Northampton tore apart a helpless Perpignan side to progress through to the Heineken Cup Final where they will meet Leinster in 21 May in Cardiff’s Millennium Stadium.
Tries from Ben Foden and Jon Clarke, converted by Steven Myler, who also kicked three penalties, were enough for Northampton to beat Perpignan 23-7 at stadium:mk. The French side’s only try came on the stroke of half time as Guilhem Geirado crashed over, while Nicolas Laharrague converted.
Northampton had the first genuine attempt at taking lead on 14 minutes following a penalty on the Perpignan 22 metre line, however Myler’s effort drifted wide of the left upright. Saints fans did not have wait long before their side took the lead in stadium:mk however. Northampton broke the line and made their way up to the Perpignan try line before Foden was handed the ball and dived over. Myler converted from our wide on the right to add to the score.
The home side continued where they left off from the restart, Foden breaking the line before passing across infield to Chris Ashton however the England wing was tackled well just outside the 22 metre line.
Perpignan seemed able to win or use clean ball, and on their first meaningful attempt at an attack, 20 minutes into the match, the ball was easily knocked on, thus allowing the home side another spell of possession.
Again when Perpignan were granted use of the ball by Northampton the Catalan club were unable to utilise it. This time fly-half Laharrague attempted a subtle ship over the onrushing defence however the man that collected the ball was adjudged to be offside the referee George Clancy.
From the resulting penalty Myler, rather audaciously some may have felt, attempted his second penalty of the match, from just inside his own half. Any doubts were blown away as easily as Myler slotted the long range attempt which sailed clean through the posts to give his side a 10-0 lead.
Perpignan were beginning to be the architects of their own downfall as on 28 minutes Myler, brimming with confidence from his last kick, attempted another shot at goal from the half way line. Further out to the left wing, this kick fell well short, however in their haste to clear their lines Perpignan knocked the ball on just metres from their own line.
From the scrum that ensued Saints won another penalty. Myler kicked to the corner, the lineout was won, and seconds later Clarke was waltzing in under the posts for his side’s second try of the match. Myler converted and within 30 minutes of the referee starting the match some Saints fans could already sense their club were in their first Heineken Cup Final since 2000.
The pressure was beginning to tell as Julien Candelon lashed out in frustration following the restart forcing referee Clancy to send the French wing to the sin bin, meaning the side already under pressure would have to face the rest of the half a man light.
A man down, Perpignan could do little but concede a penalty on their own 22 metre line as another impending attack came their way. With the scores as they were, Northampton took full advantage and turned the screw even further as Myler slotted another penalty.
Knowing that a man light in the backs, they were unable to punch any major holes in the Saints back line, Perpignan sensed their only chance for the remainder of the half was to keep the ball in their forwards. This tactic paid dividends almost immediately as from a lineout the Perpignan pack bulldozed its way over the line for their first points of the match. When the players got to their feet Guirado was confirmed as the scorer.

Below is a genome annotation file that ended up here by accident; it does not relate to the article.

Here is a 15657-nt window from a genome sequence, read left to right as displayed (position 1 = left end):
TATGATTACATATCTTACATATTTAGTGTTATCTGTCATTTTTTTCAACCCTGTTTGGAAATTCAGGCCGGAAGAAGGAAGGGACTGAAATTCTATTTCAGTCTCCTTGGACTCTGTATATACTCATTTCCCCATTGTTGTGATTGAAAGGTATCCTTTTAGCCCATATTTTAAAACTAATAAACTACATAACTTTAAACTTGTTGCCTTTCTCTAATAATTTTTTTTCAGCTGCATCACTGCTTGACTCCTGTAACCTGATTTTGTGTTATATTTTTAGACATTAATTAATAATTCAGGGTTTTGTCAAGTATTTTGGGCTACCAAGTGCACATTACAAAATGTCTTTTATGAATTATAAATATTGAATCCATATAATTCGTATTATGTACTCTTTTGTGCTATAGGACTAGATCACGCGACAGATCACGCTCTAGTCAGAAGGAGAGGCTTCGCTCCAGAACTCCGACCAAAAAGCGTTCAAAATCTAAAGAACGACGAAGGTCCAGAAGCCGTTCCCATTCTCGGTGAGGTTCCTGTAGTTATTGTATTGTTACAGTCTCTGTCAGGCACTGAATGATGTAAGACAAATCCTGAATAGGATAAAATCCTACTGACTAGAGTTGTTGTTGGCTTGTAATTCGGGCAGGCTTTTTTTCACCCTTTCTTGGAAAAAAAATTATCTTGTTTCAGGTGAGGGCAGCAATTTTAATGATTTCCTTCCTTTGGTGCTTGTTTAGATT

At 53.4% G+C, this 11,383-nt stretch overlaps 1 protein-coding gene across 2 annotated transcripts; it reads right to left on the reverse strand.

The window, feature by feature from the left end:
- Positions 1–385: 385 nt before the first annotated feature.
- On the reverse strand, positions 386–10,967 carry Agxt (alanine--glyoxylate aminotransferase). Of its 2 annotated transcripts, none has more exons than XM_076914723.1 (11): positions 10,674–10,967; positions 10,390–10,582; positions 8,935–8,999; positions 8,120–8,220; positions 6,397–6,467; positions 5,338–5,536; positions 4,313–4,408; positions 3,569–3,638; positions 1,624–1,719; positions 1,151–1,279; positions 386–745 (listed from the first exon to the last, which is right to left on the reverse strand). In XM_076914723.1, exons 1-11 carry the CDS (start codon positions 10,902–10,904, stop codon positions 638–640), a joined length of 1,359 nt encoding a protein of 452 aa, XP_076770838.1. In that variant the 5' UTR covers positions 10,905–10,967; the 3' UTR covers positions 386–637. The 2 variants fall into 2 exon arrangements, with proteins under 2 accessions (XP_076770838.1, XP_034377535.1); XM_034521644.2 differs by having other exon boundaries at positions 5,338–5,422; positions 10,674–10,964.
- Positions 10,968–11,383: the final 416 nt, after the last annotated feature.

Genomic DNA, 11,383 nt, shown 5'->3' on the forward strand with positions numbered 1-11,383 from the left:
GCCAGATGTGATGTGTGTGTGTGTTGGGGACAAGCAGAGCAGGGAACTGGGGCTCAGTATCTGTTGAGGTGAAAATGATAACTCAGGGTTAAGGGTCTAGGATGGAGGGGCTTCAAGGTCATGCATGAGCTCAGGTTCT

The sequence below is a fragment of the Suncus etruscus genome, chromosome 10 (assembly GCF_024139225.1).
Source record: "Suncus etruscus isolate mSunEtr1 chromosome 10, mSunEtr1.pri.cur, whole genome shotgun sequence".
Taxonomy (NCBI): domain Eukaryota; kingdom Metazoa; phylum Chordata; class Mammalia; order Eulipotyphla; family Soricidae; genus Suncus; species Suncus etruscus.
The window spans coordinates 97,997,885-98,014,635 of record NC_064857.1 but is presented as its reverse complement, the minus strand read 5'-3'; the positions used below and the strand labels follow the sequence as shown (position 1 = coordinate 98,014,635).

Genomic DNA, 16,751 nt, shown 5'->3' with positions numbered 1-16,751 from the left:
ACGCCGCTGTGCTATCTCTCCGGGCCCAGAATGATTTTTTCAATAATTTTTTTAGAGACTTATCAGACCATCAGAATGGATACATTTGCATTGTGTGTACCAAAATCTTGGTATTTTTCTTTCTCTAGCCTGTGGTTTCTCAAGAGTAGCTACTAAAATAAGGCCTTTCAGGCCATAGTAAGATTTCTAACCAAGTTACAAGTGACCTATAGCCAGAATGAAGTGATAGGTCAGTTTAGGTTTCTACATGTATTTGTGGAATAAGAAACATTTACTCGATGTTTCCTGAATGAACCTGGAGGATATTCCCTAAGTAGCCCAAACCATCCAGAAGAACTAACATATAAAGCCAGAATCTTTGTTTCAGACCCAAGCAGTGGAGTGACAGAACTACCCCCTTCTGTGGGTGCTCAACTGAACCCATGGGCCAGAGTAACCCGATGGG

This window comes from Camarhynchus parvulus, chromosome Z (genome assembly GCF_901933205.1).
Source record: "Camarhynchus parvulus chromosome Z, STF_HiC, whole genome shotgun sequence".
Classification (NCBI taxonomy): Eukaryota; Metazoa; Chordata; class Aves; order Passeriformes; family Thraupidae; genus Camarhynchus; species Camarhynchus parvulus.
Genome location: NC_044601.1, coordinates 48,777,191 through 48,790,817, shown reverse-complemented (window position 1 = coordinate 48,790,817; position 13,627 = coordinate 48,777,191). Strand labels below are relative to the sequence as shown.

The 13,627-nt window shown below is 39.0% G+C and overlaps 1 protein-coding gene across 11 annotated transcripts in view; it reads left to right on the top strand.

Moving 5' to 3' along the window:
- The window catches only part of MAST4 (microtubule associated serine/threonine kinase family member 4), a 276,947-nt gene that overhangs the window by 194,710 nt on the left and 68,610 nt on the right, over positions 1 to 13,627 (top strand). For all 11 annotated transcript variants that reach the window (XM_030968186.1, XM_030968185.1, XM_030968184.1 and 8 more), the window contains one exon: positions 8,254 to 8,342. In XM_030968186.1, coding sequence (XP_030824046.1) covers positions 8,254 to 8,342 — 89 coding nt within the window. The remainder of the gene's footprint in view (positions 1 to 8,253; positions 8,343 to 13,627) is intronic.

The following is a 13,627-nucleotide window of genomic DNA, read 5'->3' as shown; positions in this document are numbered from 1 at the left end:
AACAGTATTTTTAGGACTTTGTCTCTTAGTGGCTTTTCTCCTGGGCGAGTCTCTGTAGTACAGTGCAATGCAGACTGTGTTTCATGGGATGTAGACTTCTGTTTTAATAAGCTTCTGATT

As the half time whistle went Laharrague converted to keep his side interested, if not fully involved the second half, with the score at 20-7.
Northampton continued where they had left off as the second half began. Within a minute they were camped on the away side’s try line once again, and although their pressure did not yield another try on this occasion, the pressure, both physical and mental, that the Perpignan defence was under soon told as Myler was granted another shot at the posts following yet further infringement from the Catalan club. Myler obliged as he stretched his side’s lead yet further.
It seemed that Perpignan required a constant reminder that they were trailing, in the form of more points being piled on, before they sprung into action. Following Myler’s earlier penalty the French side’s pack finally rolled into action. It had been so productive in the first half and it almost had immediate affect yet again, however Northampton were able to drive the pack into touch and then win the lineout that followed to alleviate pressure.
Having finally gained a taste for possession Perpignan wanted to continue in this vain, and for the next ten minutes the men in their blue, red, yellow, and white harlequin checked shirts strung their best piece of play together, however once more, as they neared the Northampton try line, the green line of defence was again unbroken as they again kept the away side out before clearing their lines.
With just 12 minutes remaining possession and territory were as important as tries Northampton, as they led 23-7. However, this did not stop them steeling a lineout deep in Perpignan territory in an attempt to inflict yet more misery on their opponents. And although it did not lead to a score, what followed was another ten minutes of Northampton possession before Perpignan were eventually able to steel it back.
Once again the now hapless French club could do little with the ball when in Northampton’s half, and when the ball was lost and Ben Foden kicked the ball deep into the Perpignan half, fullback Jerome Porical was left with no support when he looked up to see himself hounded by three Northampton players. Like a rabbit caught in the headlights, much like his side had been for much of the match; he was easily pushed back over his own try line as the referee blew the final whistle.